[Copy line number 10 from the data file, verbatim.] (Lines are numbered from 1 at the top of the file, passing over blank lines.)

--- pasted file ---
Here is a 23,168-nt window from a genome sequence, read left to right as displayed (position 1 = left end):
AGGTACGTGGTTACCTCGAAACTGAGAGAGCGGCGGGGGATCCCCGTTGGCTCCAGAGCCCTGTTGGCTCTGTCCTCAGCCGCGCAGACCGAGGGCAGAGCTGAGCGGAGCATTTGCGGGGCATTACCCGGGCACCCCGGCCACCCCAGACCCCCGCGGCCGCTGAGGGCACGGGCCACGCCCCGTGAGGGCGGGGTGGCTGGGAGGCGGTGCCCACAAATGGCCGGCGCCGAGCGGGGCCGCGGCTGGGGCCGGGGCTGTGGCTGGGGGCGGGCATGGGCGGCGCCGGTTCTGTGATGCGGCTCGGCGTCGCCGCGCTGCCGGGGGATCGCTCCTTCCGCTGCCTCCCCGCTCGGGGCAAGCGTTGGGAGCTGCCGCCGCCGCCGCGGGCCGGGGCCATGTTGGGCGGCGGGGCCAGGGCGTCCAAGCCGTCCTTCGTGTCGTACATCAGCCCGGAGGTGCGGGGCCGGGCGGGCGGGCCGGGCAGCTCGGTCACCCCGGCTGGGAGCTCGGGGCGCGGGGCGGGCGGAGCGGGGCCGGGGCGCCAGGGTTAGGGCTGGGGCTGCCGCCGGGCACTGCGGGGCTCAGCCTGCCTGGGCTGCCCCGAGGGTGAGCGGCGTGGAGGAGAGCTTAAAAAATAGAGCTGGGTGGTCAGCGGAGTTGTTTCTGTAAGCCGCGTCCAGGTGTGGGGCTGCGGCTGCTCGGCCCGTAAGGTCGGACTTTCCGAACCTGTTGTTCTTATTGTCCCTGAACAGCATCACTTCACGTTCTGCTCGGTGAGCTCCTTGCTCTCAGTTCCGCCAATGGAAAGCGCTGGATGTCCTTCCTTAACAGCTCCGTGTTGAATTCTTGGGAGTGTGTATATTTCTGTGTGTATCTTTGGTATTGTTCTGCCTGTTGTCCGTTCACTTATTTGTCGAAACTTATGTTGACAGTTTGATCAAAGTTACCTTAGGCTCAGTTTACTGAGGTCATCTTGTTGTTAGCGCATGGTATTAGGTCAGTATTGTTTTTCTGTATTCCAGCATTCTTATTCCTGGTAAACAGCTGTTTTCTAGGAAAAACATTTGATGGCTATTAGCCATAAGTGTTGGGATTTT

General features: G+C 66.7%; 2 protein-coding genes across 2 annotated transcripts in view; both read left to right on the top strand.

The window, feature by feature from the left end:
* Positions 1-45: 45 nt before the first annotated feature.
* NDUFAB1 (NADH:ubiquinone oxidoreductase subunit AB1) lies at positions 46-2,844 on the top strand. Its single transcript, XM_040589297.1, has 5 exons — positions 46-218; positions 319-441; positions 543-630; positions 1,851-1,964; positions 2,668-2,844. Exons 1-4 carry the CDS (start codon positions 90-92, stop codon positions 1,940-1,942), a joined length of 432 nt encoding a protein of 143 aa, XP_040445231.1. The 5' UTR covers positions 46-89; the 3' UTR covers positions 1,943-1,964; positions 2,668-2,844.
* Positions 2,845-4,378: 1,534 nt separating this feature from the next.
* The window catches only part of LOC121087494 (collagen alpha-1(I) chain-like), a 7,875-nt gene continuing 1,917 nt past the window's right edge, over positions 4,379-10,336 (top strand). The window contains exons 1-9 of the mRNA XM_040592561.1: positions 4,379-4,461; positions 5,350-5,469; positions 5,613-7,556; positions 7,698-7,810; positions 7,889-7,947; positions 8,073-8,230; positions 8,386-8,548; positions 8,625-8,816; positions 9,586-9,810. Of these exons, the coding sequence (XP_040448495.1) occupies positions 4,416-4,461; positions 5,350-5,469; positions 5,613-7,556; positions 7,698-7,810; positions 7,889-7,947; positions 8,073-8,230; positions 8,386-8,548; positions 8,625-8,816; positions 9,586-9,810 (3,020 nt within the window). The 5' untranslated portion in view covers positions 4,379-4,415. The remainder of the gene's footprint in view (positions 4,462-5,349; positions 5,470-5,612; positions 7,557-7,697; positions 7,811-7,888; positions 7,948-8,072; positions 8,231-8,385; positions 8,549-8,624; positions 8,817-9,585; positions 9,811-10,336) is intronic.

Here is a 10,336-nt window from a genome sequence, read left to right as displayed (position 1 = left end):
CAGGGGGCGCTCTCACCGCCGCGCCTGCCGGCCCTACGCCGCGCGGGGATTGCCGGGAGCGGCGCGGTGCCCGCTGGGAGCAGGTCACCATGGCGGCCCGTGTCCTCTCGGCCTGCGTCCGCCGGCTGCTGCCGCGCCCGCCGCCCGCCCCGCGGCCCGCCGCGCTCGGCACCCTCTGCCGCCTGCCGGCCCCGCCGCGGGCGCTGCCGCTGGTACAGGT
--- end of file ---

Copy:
CAGGGGGCGCTCTCACCGCCGCGCCTGCCGGCCCTACGCCGCGCGGGGATTGCCGGGAGCGGCGCGGTGCCCGCTGGGAGCAGGTCACCATGGCGGCCCGTGTCCTCTCGGCCTGCGTCCGCCGGCTGCTGCCGCGCCCGCCGCCCGCCCCGCGGCCCGCCGCGCTCGGCACCCTCTGCCGCCTGCCGGCCCCGCCGCGGGCGCTGCCGCTGGTACAGGT